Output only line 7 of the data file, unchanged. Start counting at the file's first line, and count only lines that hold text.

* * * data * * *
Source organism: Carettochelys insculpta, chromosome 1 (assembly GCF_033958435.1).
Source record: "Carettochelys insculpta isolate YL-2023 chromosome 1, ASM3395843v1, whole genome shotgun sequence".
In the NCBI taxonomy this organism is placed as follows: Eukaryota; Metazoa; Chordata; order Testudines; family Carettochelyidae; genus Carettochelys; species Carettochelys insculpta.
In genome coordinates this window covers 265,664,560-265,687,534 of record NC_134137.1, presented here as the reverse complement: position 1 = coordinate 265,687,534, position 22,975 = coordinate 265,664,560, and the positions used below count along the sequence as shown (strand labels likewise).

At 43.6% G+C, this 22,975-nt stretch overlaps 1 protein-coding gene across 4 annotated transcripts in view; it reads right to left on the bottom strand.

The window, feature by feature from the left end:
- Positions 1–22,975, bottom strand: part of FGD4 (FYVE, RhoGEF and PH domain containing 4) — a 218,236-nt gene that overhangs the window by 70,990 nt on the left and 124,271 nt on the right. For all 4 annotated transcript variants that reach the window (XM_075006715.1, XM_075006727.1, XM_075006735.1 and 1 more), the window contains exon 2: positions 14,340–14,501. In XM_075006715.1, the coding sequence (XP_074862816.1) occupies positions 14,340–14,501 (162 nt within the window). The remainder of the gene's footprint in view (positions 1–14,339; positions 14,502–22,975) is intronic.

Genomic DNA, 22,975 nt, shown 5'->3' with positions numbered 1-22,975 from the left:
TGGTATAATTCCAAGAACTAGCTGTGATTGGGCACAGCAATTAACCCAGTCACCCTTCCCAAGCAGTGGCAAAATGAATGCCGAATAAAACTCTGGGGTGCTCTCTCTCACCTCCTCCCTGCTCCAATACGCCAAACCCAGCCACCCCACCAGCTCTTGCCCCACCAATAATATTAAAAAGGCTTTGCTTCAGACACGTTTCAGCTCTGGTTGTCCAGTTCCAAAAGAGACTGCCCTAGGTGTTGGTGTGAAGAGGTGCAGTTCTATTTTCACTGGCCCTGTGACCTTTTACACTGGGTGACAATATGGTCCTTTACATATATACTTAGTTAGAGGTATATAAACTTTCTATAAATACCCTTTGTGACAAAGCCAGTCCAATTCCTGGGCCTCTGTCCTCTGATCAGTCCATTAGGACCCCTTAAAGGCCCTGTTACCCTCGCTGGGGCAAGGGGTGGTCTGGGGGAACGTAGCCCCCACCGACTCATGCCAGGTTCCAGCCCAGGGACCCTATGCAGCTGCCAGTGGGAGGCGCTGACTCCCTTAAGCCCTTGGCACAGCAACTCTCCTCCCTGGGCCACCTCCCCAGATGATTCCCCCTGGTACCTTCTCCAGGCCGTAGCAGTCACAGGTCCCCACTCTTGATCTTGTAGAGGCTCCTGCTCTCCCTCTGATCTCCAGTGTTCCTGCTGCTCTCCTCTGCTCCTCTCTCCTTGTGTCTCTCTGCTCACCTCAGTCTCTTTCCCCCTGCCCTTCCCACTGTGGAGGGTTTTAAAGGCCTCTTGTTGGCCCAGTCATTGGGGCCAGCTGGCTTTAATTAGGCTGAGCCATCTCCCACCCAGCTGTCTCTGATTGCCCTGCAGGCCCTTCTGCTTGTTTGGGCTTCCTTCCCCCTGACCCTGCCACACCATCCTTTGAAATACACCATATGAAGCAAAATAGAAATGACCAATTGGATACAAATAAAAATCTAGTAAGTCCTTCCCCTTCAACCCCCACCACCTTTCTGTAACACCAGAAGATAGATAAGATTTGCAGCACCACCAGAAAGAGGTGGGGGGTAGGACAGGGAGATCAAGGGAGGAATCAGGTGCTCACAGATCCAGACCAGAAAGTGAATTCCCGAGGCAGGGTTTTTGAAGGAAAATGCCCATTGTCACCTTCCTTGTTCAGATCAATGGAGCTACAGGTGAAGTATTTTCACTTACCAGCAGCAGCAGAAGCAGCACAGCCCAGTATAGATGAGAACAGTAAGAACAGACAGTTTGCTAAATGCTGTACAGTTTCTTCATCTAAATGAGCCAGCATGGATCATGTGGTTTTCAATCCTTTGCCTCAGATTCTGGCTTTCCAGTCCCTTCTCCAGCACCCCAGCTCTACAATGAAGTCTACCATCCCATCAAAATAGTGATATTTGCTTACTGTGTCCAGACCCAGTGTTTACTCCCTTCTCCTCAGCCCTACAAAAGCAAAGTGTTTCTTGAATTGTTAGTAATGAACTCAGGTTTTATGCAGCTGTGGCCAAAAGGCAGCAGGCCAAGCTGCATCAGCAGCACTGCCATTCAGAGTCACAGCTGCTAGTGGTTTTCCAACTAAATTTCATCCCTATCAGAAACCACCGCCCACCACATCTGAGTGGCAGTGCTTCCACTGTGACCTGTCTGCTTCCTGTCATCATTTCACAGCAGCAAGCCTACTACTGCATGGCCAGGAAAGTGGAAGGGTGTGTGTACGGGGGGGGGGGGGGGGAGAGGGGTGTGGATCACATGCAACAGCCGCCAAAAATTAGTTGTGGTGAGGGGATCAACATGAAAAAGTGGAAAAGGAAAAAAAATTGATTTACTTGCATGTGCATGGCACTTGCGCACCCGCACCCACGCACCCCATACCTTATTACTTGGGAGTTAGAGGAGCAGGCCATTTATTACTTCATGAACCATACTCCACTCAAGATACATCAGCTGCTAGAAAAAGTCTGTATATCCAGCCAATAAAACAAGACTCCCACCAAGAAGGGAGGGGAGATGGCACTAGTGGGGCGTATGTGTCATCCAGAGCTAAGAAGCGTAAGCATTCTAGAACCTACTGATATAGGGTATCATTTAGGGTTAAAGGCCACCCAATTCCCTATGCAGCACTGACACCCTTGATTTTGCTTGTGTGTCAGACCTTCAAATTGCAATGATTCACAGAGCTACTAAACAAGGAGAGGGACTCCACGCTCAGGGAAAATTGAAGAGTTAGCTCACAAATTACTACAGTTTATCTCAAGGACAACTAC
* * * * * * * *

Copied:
- Positions 1–22,975, bottom strand: part of FGD4 (FYVE, RhoGEF and PH domain containing 4) — a 218,236-nt gene that overhangs the window by 70,990 nt on the left and 124,271 nt on the right. For all 4 annotated transcript variants that reach the window (XM_075006715.1, XM_075006727.1, XM_075006735.1 and 1 more), the window contains exon 2: positions 14,340–14,501. In XM_075006715.1, the coding sequence (XP_074862816.1) occupies positions 14,340–14,501 (162 nt within the window). The remainder of the gene's footprint in view (positions 1–14,339; positions 14,502–22,975) is intronic.